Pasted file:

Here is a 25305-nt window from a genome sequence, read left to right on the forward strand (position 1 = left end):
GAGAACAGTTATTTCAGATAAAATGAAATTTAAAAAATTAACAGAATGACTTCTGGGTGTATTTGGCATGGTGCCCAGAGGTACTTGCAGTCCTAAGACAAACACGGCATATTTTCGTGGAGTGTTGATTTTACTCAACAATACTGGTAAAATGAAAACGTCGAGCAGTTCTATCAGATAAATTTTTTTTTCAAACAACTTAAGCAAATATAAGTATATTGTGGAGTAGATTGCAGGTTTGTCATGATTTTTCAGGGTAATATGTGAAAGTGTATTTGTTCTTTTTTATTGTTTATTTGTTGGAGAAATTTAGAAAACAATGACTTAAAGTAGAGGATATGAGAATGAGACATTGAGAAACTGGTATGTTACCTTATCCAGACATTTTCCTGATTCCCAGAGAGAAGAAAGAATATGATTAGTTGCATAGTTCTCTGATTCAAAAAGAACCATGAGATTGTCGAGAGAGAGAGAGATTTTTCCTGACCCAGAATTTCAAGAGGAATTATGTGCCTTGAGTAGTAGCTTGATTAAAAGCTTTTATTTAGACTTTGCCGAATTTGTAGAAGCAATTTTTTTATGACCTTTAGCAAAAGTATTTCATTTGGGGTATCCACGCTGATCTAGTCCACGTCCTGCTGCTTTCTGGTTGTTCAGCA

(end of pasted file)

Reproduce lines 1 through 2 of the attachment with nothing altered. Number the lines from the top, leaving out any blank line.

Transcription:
Here is a 25305-nt window from a genome sequence, read left to right on the forward strand (position 1 = left end):
GAGAACAGTTATTTCAGATAAAATGAAATTTAAAAAATTAACAGAATGACTTCTGGGTGTATTTGGCATGGTGCCCAGAGGTACTTGCAGTCCTAAGACAAACACGGCATATTTTCGTGGAGTGTTGATTTTACTCAACAATACTGGTAAAATGAAAACGTCGAGCAGTTCTATCAGATAAATTTTTTTTTCAAACAACTTAAGCAAATATAAGTATATTGTGGAGTAGATTGCAGGTTTGTCATGATTTTTCAGGGTAATATGTGAAAGTGTATTTGTTCTTTTTTATTGTTTATTTGTTGGAGAAATTTAGAAAACAATGACTTAAAGTAGAGGATATGAGAATGAGACATTGAGAAACTGGTATGTTACCTTATCCAGACATTTTCCTGATTCCCAGAGAGAAGAAAGAATATGATTAGTTGCATAGTTCTCTGATTCAAAAAGAACCATGAGATTGTCGAGAGAGAGAGAGATTTTTCCTGACCCAGAATTTCAAGAGGAATTATGTGCCTTGAGTAGTAGCTTGATTAAAAGCTTTTATTTAGACTTTGCCGAATTTGTAGAAGCAATTTTTTTATGACCTTTAGCAAAAGTATTTCATTTGGGGTATCCACGCTGATCTAGTCCACGTCCTGCTGCTTTCTGGTTGTTCAGCA